5. I’ve been tired of doc visits for me and members of my family. Needing to make an appt just to get refills drives up medical costs greatly. Not saying one shouldn’t be monitored, but come on. I guess if you’re not stable you should have visits and not just blood tests, but for stable….

    I’m getting slowly worse but still am putting things off. Who’s got money for endless visits? A lot of RA’ers, thirty percent, wind up putting of visits with primary docs b/c they are averaging almost one visit a month to other specialists. This is the one case where I would advocate going to a Rheumy that also practices general med. The two I’ve met though turned me off. Not good with anything but the most mild of rheumatic cases or the least complicated of the chronic condition patients.

    • I hear you on the cost of endless visits. At $10 my copay wasn’t a big deal. Then it climbed to $20 which was managable, but adds up to a significant amount of money when you have 23 doctor’s appointments in one year. Next it went to $30 and I found myself postponing appointments due to the cost. Now it’s gone up to $35 and I find myself very reluctant to make any appointments.

      When I really disliked my first rheumy, I asked my FP if he’d treat my RA. He did for a while (somewhat reluctantly). He’s not comfortable prescribing some of the stronger meds, though, so when it became obvious that I needed more than hcq/ssz, he found me a new rheum.

      Slowly worse is not good. It’s better than quickly worse, but still not the best situation. Best of luck finding good treatment.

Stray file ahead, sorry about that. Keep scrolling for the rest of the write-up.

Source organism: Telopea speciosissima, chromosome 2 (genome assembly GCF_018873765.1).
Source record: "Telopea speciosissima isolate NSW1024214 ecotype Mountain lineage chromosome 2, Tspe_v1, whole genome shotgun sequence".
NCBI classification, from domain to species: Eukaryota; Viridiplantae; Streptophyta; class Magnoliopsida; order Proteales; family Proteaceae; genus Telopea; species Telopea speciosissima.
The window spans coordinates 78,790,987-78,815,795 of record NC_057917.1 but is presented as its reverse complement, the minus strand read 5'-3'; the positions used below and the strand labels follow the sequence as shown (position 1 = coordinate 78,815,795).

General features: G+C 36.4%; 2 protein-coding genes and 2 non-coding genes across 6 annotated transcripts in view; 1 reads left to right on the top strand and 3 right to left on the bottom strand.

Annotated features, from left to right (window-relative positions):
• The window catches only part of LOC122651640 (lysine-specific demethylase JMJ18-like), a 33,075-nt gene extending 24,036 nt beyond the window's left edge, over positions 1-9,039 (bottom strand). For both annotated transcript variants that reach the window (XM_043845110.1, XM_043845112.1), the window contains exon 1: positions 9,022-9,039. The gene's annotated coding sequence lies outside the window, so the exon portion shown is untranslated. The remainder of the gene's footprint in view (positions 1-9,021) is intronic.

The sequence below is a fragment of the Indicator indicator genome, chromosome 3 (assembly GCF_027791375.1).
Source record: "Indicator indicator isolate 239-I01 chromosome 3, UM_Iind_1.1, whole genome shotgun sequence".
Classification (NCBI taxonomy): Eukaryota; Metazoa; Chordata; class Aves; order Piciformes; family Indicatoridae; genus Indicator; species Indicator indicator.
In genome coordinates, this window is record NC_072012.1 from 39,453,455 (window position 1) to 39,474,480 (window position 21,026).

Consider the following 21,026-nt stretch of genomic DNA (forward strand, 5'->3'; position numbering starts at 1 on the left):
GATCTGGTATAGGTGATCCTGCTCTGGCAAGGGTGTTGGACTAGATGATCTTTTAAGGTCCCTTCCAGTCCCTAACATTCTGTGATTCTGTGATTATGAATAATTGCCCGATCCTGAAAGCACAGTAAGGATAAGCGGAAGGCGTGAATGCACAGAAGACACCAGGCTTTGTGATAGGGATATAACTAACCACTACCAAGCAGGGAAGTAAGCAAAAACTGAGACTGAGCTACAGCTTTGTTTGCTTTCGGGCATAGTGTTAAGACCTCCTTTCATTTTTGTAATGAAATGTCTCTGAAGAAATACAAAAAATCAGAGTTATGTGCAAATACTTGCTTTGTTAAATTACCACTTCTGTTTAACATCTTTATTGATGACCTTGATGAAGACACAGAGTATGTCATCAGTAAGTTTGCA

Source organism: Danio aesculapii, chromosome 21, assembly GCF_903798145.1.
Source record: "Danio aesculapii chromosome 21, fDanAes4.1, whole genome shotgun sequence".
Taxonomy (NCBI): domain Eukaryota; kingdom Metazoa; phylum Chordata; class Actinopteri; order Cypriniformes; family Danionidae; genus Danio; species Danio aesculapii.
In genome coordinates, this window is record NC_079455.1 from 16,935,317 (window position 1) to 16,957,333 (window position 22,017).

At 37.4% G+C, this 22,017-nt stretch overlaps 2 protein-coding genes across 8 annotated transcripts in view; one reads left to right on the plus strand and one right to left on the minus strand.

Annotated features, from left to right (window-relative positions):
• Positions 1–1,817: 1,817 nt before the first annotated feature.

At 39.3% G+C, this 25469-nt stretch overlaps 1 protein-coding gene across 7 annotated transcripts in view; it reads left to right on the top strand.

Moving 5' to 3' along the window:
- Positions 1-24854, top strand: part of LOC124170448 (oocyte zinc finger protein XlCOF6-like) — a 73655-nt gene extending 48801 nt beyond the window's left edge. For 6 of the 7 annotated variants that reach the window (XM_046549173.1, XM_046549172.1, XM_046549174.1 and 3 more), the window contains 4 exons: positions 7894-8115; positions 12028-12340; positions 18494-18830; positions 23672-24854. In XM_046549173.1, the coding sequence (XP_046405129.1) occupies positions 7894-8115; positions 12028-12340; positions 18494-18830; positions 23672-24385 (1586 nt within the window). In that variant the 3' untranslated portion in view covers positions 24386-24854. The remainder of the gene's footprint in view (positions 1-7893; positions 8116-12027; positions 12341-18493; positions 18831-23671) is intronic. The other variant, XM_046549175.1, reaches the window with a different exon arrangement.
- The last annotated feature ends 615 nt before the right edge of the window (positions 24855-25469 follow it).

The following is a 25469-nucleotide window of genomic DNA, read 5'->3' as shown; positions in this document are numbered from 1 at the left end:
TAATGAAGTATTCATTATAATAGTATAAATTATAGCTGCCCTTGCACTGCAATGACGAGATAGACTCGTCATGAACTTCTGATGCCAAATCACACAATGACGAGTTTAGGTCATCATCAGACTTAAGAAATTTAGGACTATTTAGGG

6. Or some, related GP, but where do you draw the line then. Medical care in this country is a fricking mess no matter which side you look at it from.

    • My preference is a family physician who does ob/gyn (not all do), so that I have one doctor providing most of my care. I’m okay with him sending me to specialists when needed, but that seems to be much less frequently than internal medicine docs refer out.

  7. Hi Socks, you have been awarded the The Liebster Blog Award. This award is awarded to bloggers who inspire you and have less than 200 followers. Please visit my blog to read about it. Congratulations!

Leave a Reply

Fill in your details below or click an icon to log in:

WordPress.com Logo

You are commenting using your WordPress.com account. Log Out / Change )

Twitter picture

You are commenting using your Twitter account. Log Out / Change )

Facebook photo

You are commenting using your Facebook account. Log Out / Change )

Google+ photo

You are commenting using your Google+ account. Log Out / Change )

Connecting to %s